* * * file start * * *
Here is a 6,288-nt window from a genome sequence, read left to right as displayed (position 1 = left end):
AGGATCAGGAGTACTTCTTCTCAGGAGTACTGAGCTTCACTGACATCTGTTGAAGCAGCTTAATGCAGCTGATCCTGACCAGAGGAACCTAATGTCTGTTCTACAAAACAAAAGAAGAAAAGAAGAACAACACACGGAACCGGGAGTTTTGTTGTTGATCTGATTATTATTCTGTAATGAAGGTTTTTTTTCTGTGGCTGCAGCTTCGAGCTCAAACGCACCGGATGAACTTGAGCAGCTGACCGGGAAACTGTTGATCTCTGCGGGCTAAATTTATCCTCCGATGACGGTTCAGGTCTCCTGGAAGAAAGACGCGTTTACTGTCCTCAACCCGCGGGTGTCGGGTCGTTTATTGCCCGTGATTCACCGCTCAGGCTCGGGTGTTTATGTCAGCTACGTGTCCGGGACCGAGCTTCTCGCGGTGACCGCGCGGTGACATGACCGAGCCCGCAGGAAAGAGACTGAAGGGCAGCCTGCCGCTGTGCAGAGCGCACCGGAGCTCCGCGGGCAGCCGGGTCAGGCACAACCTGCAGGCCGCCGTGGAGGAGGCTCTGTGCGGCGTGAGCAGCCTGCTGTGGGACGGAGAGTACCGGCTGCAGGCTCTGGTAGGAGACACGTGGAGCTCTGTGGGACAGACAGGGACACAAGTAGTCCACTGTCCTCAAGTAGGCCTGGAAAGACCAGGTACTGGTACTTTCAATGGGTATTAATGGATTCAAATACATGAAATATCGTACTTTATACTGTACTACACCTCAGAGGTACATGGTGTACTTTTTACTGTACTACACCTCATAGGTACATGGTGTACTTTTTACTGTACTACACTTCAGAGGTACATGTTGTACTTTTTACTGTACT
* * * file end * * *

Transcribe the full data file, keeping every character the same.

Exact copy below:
Here is a 6,288-nt window from a genome sequence, read left to right as displayed (position 1 = left end):
AGGATCAGGAGTACTTCTTCTCAGGAGTACTGAGCTTCACTGACATCTGTTGAAGCAGCTTAATGCAGCTGATCCTGACCAGAGGAACCTAATGTCTGTTCTACAAAACAAAAGAAGAAAAGAAGAACAACACACGGAACCGGGAGTTTTGTTGTTGATCTGATTATTATTCTGTAATGAAGGTTTTTTTTCTGTGGCTGCAGCTTCGAGCTCAAACGCACCGGATGAACTTGAGCAGCTGACCGGGAAACTGTTGATCTCTGCGGGCTAAATTTATCCTCCGATGACGGTTCAGGTCTCCTGGAAGAAAGACGCGTTTACTGTCCTCAACCCGCGGGTGTCGGGTCGTTTATTGCCCGTGATTCACCGCTCAGGCTCGGGTGTTTATGTCAGCTACGTGTCCGGGACCGAGCTTCTCGCGGTGACCGCGCGGTGACATGACCGAGCCCGCAGGAAAGAGACTGAAGGGCAGCCTGCCGCTGTGCAGAGCGCACCGGAGCTCCGCGGGCAGCCGGGTCAGGCACAACCTGCAGGCCGCCGTGGAGGAGGCTCTGTGCGGCGTGAGCAGCCTGCTGTGGGACGGAGAGTACCGGCTGCAGGCTCTGGTAGGAGACACGTGGAGCTCTGTGGGACAGACAGGGACACAAGTAGTCCACTGTCCTCAAGTAGGCCTGGAAAGACCAGGTACTGGTACTTTCAATGGGTATTAATGGATTCAAATACATGAAATATCGTACTTTATACTGTACTACACCTCAGAGGTACATGGTGTACTTTTTACTGTACTACACCTCATAGGTACATGGTGTACTTTTTACTGTACTACACTTCAGAGGTACATGTTGTACTTTTTACTGTACT